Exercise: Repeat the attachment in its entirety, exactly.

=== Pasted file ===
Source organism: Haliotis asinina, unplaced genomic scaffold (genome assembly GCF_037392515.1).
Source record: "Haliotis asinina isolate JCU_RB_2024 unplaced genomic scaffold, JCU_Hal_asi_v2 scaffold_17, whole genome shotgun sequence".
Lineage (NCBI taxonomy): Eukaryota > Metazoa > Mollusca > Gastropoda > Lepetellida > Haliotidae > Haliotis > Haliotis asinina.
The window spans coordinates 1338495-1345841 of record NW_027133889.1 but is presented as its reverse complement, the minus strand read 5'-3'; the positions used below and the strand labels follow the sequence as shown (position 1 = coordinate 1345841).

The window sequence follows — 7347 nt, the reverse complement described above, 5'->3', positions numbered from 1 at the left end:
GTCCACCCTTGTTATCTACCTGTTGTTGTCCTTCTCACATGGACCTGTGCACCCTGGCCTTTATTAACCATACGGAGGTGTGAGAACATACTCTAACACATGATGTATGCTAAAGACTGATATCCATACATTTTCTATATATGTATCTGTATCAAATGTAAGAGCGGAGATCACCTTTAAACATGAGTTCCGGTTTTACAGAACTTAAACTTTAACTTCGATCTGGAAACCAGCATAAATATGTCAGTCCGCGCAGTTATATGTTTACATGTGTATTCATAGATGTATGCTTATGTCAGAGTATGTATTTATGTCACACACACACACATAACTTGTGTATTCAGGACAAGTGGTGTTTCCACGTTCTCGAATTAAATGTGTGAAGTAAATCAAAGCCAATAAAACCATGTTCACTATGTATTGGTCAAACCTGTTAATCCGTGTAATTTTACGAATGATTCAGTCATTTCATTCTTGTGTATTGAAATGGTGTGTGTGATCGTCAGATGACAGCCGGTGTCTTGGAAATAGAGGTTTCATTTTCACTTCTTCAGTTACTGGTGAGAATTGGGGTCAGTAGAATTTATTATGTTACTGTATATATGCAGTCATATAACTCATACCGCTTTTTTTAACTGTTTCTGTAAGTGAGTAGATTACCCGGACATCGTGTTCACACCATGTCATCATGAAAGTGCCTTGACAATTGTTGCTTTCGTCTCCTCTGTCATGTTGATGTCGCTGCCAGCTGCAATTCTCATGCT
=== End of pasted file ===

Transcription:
Source organism: Haliotis asinina, unplaced genomic scaffold (genome assembly GCF_037392515.1).
Source record: "Haliotis asinina isolate JCU_RB_2024 unplaced genomic scaffold, JCU_Hal_asi_v2 scaffold_17, whole genome shotgun sequence".
Lineage (NCBI taxonomy): Eukaryota > Metazoa > Mollusca > Gastropoda > Lepetellida > Haliotidae > Haliotis > Haliotis asinina.
The window spans coordinates 1338495-1345841 of record NW_027133889.1 but is presented as its reverse complement, the minus strand read 5'-3'; the positions used below and the strand labels follow the sequence as shown (position 1 = coordinate 1345841).

The window sequence follows — 7347 nt, the reverse complement described above, 5'->3', positions numbered from 1 at the left end:
GTCCACCCTTGTTATCTACCTGTTGTTGTCCTTCTCACATGGACCTGTGCACCCTGGCCTTTATTAACCATACGGAGGTGTGAGAACATACTCTAACACATGATGTATGCTAAAGACTGATATCCATACATTTTCTATATATGTATCTGTATCAAATGTAAGAGCGGAGATCACCTTTAAACATGAGTTCCGGTTTTACAGAACTTAAACTTTAACTTCGATCTGGAAACCAGCATAAATATGTCAGTCCGCGCAGTTATATGTTTACATGTGTATTCATAGATGTATGCTTATGTCAGAGTATGTATTTATGTCACACACACACACATAACTTGTGTATTCAGGACAAGTGGTGTTTCCACGTTCTCGAATTAAATGTGTGAAGTAAATCAAAGCCAATAAAACCATGTTCACTATGTATTGGTCAAACCTGTTAATCCGTGTAATTTTACGAATGATTCAGTCATTTCATTCTTGTGTATTGAAATGGTGTGTGTGATCGTCAGATGACAGCCGGTGTCTTGGAAATAGAGGTTTCATTTTCACTTCTTCAGTTACTGGTGAGAATTGGGGTCAGTAGAATTTATTATGTTACTGTATATATGCAGTCATATAACTCATACCGCTTTTTTTAACTGTTTCTGTAAGTGAGTAGATTACCCGGACATCGTGTTCACACCATGTCATCATGAAAGTGCCTTGACAATTGTTGCTTTCGTCTCCTCTGTCATGTTGATGTCGCTGCCAGCTGCAATTCTCATGCT